Principles of quantum dot photophysics and applications to luminescent downshifting
Author(s)Scherer, Jennifer Marie
Massachusetts Institute of Technology. Department of Chemistry.
Moungi G. Bawendi.
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Colloidal quantum dots (QDs) exhibit remarkable size-tunable optical properties including broad absorbance and bright, narrow emission. This thesis presents efforts to utilize, manipulate, and expand these properties. Despite the wide range of applications that benefit from multiband spectral information, traditional p-n junction photodetectors suffer from a fundamentally limited range of sensitivity due to a trade-off between light absorption and charge extraction. In order to expand the utility of a photodetector, its region of sensitivity can be enhanced via spectrum shifting. Here the optical properties of QDs are utilized to shift high energy photons to lower energy photons that lie within the detector's sensitive region through a process called luminescent downshifting. Chapters 2-5 will explore the application of luminescent downshifting from the near-ultraviolet to the short-wavelength infrared, the far-ultraviolet to the visible, and the ultraviolet to the mid-wavelength infrared. Unique challenges are addressed for each wavelength region to achieve increases of 10-55% absolute in the external quantum efficiency. The technology has been translated from single-element detectors to imaging arrays which is demonstrated in various environments. In pursuit of a deeper understanding of the surface-related effects on the photophysical properties of infrared quantum dots, the feasibility of shell growth and the effect of stoichiometric modification of lead chalcogenide quantum dots are presented in Appendix A. The resulting impact on emission wavelength, quantum yield, photoluminescent lifetime, and carrier mobility are explored.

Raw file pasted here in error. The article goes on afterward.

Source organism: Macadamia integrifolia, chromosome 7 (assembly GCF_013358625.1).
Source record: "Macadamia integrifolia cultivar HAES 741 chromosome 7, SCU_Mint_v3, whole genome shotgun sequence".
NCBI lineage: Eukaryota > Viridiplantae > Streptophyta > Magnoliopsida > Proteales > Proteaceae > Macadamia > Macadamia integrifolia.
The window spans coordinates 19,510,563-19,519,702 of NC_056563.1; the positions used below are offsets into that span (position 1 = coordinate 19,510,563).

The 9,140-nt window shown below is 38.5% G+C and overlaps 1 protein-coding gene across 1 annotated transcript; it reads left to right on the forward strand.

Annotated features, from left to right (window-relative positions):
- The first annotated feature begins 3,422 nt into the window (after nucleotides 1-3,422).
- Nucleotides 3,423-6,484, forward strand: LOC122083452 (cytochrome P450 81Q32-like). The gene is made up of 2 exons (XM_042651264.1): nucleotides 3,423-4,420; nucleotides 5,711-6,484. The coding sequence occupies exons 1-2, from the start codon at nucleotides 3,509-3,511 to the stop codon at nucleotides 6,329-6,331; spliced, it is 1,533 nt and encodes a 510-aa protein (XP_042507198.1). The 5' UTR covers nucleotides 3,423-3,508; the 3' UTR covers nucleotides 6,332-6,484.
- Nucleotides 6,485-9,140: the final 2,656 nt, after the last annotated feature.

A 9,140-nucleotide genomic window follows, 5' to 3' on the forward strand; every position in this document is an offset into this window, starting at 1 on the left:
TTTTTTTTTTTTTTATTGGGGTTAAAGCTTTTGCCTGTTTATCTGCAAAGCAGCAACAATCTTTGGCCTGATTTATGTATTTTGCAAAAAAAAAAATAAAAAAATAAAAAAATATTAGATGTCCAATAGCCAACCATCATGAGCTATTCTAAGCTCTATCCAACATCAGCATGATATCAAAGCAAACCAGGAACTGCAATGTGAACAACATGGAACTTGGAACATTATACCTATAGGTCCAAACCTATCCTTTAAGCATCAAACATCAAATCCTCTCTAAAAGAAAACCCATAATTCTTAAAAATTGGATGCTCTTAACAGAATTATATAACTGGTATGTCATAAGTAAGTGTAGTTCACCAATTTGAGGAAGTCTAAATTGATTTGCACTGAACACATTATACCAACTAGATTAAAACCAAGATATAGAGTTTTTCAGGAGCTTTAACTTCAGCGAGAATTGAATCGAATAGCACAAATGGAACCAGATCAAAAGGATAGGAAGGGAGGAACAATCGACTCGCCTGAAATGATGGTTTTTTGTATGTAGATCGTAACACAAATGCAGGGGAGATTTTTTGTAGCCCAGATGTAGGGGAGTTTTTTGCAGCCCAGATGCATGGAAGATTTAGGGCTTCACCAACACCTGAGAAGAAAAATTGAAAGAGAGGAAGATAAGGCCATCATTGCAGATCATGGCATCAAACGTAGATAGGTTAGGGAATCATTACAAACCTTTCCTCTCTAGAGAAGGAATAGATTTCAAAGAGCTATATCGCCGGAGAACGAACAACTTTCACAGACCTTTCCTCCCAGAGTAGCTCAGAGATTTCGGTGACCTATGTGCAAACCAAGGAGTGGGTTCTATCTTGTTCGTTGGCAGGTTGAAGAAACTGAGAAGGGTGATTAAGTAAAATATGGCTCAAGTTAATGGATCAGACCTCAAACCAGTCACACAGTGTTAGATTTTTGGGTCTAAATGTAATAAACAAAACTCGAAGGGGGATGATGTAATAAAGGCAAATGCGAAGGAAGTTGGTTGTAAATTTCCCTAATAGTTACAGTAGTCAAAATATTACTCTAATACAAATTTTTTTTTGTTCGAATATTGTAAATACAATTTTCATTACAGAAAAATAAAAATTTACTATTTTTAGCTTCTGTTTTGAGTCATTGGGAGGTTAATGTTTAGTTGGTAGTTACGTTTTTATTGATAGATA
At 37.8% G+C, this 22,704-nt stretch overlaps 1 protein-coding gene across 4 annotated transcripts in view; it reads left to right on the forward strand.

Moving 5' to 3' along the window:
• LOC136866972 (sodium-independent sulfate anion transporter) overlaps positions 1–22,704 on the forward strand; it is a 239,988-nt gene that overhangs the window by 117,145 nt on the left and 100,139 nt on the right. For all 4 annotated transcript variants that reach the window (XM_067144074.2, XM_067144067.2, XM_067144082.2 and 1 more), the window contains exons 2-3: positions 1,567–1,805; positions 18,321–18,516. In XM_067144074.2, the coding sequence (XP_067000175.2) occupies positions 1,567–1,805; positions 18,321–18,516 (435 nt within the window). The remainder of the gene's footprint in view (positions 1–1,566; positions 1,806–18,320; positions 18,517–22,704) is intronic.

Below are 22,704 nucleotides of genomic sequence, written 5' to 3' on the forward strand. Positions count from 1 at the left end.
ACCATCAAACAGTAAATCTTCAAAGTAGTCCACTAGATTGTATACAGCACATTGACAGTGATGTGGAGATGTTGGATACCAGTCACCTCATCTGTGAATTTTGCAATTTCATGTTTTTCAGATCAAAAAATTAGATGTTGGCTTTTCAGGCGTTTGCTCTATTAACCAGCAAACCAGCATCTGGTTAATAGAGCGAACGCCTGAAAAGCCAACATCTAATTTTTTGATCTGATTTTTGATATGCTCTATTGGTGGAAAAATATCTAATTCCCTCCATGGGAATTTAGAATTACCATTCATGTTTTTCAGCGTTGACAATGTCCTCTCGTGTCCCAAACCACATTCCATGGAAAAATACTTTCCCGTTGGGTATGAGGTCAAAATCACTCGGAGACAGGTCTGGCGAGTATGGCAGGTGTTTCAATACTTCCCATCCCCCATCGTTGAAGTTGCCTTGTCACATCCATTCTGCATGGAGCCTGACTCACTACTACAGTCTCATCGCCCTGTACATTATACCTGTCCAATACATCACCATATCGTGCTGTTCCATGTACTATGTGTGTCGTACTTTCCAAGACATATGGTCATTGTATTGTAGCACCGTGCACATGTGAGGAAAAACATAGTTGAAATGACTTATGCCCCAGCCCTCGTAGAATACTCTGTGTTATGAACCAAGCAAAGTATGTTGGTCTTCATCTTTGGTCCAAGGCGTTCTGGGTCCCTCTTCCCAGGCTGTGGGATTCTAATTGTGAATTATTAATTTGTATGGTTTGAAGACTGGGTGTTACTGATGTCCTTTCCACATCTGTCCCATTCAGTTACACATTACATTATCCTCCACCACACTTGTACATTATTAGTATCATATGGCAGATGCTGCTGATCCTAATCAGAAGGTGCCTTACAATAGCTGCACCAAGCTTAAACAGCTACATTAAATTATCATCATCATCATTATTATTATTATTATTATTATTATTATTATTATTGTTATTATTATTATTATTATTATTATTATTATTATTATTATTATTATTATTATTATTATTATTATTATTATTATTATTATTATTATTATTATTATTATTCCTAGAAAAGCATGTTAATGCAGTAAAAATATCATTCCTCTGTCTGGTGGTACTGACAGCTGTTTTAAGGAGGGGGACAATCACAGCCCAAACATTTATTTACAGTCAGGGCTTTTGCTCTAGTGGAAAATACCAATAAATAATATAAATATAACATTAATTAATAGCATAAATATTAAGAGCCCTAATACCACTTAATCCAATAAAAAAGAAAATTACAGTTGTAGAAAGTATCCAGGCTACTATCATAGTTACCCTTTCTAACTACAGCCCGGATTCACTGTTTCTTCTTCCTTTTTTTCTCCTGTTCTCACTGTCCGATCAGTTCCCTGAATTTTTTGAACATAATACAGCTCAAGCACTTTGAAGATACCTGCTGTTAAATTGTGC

Thesis: Ph. D. in Physical Chemistry, Massachusetts Institute of Technology, Department of Chemistry, 2016.Cataloged from PDF version of thesis.Includes bibliographical references.
DepartmentMassachusetts Institute of Technology. Department of Chemistry.
Massachusetts Institute of Technology